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From menu planning to where to put the drinks table, this guide will take away the stress.

By Stacey Ballis
March 25, 2021
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Brunch is one of those occasions that always seems like a perfect thing to host, right up until the week before when suddenly the number of tasks that seem to need doing, all at an hour that will usually find you still abed, seems impossibly daunting. Add in the pressure of a major holiday like Easter, where that brunch might involve the pressures of some kid-focused projects like prepping for an egg hunt or assembling baskets, or even a delayed timing where you need to get everything organized in the 10 minutes between getting home from a church service and hungry hordes descending upon you.

Never fear: With just a few simple tips and tricks in your Easter basket you'll not only successfully host a brunch even under Easter pressure, but you'll actually be able to enjoy your own party! Here are 6 clever tricks to set yourself up for Easter brunch success.

1. Set up a self-serve beverage station somewhere away from the kitchen.

A small table somewhere off the central workspaces of your home will be ideal for any gathering, but especially brunch. A bowl or bucket of ice, some chilled still water and cans of fizzy water, and pitchers or carafes of anything else you are serving, and your guests can easily help themselves while you get the dishes on the buffet or dining table.

2. Batch your beverages and serve them cold.

From a simple mix of citrus juices for a light morning punch, to lemonade or iced tea, to chilled coffee, having your drinks made ahead and stored in the fridge in carafes or pitchers ready to put out with ice and accompaniments will save you from having to either brew hot tea or coffee, or take individual drink orders. If you think you will have a guest or two who will insist upon a hot drink, think about putting a pod coffee and tea maker on the beverage station so that they can make their own by the cup as needed.

3. Serve mostly cold or room temperature dishes that can be made ahead.

The more things you can make in advance, the easier your day will go. Lean into these classic make-aheads that you can put out cold and room temperature.

Now, when it comes to some hot dishes, think about limiting to one or two items max, preferably also make-ahead dishes that can be finished in an oven or held in a slow cooker.

Easter Brunch Table
Credit: Getty / Liliboas

4. Plan your menu by picturing the plate.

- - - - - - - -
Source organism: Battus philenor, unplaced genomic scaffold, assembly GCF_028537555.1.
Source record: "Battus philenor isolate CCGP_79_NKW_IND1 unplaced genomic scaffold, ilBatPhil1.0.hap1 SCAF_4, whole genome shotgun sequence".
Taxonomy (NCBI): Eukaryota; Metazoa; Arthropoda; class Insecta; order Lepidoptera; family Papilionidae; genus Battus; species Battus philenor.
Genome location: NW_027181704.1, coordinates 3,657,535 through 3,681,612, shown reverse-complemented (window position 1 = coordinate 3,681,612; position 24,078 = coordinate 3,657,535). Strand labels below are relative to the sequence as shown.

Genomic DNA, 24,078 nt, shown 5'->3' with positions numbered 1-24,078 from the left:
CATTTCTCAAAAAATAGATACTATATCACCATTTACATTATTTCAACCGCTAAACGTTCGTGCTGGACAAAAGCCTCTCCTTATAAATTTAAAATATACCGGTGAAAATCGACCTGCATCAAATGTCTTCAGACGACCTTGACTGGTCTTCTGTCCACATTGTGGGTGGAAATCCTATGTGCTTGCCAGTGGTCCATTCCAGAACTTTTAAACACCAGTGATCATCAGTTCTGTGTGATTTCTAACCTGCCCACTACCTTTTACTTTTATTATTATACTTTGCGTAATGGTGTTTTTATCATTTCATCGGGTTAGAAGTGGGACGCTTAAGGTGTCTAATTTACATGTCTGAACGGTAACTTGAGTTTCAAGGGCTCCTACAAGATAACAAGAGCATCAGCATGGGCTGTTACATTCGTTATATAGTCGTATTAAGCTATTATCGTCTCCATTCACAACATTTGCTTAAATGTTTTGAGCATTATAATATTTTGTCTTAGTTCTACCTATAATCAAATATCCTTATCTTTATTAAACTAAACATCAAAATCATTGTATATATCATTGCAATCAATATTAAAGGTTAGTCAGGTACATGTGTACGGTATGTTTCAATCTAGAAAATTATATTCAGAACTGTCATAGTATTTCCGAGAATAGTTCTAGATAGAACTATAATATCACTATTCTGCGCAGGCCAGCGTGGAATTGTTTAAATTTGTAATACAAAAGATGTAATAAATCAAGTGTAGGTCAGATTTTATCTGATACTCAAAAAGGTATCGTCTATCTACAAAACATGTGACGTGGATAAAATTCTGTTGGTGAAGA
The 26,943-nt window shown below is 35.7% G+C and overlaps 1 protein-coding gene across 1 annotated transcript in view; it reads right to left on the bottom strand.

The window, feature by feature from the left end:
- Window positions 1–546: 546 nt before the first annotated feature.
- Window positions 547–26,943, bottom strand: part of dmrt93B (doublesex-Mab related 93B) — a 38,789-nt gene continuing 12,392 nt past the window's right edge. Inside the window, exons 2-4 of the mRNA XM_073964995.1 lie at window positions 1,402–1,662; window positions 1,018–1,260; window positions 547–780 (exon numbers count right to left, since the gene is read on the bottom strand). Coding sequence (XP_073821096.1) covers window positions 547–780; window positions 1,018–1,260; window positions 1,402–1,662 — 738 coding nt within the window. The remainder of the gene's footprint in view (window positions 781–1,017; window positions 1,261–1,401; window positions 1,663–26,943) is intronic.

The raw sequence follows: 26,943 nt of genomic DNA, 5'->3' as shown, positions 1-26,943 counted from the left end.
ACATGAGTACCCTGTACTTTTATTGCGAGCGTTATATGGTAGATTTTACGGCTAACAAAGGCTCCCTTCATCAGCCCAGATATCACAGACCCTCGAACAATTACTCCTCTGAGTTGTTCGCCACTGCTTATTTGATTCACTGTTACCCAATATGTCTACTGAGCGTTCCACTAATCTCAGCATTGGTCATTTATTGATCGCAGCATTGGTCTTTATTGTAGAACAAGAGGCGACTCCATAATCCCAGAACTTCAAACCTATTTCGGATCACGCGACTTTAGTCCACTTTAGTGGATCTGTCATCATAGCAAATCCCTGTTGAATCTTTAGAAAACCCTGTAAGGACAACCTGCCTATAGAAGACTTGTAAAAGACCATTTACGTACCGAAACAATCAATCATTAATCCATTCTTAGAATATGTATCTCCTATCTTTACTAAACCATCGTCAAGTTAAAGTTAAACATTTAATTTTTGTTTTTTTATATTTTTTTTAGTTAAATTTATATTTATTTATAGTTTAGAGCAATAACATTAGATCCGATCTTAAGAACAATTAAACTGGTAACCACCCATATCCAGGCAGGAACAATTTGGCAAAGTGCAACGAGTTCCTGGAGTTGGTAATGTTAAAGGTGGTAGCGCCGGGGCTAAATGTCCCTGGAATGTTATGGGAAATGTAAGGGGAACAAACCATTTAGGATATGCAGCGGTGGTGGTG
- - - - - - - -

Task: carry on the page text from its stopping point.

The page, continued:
Panicked about what to choose? Here's a smart way to plan: Think about a classic plate assembly. A main protein, a carby side, two vegetable or fruit-based sides and then a couple extras like breads or pastries or fruit. Whether it is a ham with potato salad, cole slaw, green salad and rolls and a Jell-O mold, or a quiche or egg casserole, with hashed browns, fruit salad, bacon and breakfast pastries, by limiting the overall number of dishes and providing those in abundance, you will feed everyone well and not make yourself crazy with too many different preparations.

5. Let the pros help!

Sure, having some homemade dishes on your buffet is always going to be wonderful, but do you really think Aunt Edna can tell if you cut up all the fruit in the fruit salad or if the nice people at the grocery store did? I bet not. Anything you can safely outsource to a trusted professional will free you up to make something special. Think about the famous family dishes and make those and fill in with store-bought items to keep things manageable.

6. Be strategic about assignments.

A potluck Easter brunch can be alluring in theory, but potlucks are actually notoriously complicated, especially if you are hosting a larger event. Trying to ensure a variety of dishes, managing to fit everyone's offering on the buffet, worrying about those who are not natural cooks feeling pressure to perform, the frantic effort to wash serving dishes before their owners depart: A potluck party is often more trouble than it is worth.

But, tapping some of your guests with special assignments can take some pressure off of you. From providing simpler items like drinks, extra ice, paper goods, or basics like dinner rolls or condiments, guests can pitch in if they like in a way that will fold into your planning and partying much more seamlessly. They can even just pick up items that have been pre-ordered on their way to you. Just offer assignments to the people you trust to execute, and don't leave anything super essential in the hands of someone who could flake on you.